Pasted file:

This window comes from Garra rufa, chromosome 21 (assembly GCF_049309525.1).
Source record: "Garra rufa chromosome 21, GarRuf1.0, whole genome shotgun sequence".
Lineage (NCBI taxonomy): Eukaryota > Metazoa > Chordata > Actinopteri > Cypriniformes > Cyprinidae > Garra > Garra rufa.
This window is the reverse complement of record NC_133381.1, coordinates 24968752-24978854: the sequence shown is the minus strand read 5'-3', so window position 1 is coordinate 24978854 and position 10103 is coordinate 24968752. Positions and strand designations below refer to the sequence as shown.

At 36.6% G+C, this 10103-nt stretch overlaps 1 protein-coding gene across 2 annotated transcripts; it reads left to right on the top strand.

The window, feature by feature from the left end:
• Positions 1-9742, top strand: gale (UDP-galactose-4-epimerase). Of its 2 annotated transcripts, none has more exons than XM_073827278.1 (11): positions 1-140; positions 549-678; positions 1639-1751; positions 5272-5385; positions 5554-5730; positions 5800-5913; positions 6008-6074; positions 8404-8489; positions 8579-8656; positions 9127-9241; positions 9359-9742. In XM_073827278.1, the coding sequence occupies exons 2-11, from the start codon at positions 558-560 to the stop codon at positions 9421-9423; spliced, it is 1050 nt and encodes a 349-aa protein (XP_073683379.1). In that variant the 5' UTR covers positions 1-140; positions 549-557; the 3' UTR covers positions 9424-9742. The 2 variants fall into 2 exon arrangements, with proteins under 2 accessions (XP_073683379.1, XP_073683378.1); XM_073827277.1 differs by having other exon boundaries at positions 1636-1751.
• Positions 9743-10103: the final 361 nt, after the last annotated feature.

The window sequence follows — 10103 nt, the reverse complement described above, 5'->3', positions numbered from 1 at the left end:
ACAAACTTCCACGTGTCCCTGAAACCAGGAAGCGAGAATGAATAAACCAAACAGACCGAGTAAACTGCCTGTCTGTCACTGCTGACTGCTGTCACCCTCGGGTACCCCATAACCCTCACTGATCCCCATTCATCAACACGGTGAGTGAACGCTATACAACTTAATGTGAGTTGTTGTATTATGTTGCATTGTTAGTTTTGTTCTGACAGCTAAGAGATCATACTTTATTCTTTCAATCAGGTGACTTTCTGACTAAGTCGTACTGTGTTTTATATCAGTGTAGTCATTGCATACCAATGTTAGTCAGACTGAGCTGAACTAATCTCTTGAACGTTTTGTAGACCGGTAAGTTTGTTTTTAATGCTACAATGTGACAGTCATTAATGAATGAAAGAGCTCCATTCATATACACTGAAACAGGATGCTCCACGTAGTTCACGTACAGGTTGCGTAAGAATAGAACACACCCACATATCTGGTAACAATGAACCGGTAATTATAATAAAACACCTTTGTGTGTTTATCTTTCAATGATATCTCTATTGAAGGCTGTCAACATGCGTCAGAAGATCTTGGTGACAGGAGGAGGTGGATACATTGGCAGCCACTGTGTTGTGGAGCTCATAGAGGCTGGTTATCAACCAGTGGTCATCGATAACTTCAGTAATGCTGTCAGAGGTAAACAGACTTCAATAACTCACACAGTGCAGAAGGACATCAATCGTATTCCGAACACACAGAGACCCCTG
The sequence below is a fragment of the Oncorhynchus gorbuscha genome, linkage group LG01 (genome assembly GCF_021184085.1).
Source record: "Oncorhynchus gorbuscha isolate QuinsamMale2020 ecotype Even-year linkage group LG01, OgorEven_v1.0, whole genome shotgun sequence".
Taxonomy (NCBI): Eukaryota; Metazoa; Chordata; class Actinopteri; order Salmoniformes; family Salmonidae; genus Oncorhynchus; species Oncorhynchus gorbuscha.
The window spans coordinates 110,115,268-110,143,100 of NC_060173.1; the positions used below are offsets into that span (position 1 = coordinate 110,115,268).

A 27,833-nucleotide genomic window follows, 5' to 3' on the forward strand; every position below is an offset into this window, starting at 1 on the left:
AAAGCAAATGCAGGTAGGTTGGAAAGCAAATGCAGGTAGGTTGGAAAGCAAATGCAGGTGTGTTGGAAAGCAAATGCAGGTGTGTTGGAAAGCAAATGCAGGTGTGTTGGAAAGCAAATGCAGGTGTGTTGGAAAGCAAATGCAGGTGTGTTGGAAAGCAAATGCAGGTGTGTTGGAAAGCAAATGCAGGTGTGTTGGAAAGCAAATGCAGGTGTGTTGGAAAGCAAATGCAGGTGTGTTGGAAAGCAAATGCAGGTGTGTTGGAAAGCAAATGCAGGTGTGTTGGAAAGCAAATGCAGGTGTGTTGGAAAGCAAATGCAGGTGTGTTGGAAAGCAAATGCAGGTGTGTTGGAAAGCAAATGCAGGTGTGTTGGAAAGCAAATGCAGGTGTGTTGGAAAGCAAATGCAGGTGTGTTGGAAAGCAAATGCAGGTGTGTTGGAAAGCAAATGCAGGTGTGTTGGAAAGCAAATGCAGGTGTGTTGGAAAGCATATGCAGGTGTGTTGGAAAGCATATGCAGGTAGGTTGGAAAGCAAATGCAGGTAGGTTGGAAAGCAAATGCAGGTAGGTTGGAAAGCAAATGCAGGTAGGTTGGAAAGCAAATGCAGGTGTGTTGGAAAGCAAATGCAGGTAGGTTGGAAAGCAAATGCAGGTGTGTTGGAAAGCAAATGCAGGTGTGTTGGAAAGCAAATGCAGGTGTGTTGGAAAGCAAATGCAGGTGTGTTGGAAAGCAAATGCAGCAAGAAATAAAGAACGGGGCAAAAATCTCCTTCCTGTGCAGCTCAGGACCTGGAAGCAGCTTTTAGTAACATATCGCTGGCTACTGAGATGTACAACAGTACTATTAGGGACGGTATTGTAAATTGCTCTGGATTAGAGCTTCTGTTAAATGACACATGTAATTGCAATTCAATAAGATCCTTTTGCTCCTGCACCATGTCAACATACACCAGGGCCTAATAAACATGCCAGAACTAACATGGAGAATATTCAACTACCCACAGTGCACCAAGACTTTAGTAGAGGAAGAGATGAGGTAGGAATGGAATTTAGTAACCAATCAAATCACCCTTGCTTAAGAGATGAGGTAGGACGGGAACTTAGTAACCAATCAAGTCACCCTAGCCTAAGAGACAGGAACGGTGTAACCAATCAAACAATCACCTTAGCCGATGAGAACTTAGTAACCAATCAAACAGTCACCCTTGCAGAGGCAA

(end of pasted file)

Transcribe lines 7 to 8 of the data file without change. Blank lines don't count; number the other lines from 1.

• Positions 1-9742, top strand: gale (UDP-galactose-4-epimerase). Of its 2 annotated transcripts, none has more exons than XM_073827278.1 (11): positions 1-140; positions 549-678; positions 1639-1751; positions 5272-5385; positions 5554-5730; positions 5800-5913; positions 6008-6074; positions 8404-8489; positions 8579-8656; positions 9127-9241; positions 9359-9742. In XM_073827278.1, the coding sequence occupies exons 2-11, from the start codon at positions 558-560 to the stop codon at positions 9421-9423; spliced, it is 1050 nt and encodes a 349-aa protein (XP_073683379.1). In that variant the 5' UTR covers positions 1-140; positions 549-557; the 3' UTR covers positions 9424-9742. The 2 variants fall into 2 exon arrangements, with proteins under 2 accessions (XP_073683379.1, XP_073683378.1); XM_073827277.1 differs by having other exon boundaries at positions 1636-1751.
• Positions 9743-10103: the final 361 nt, after the last annotated feature.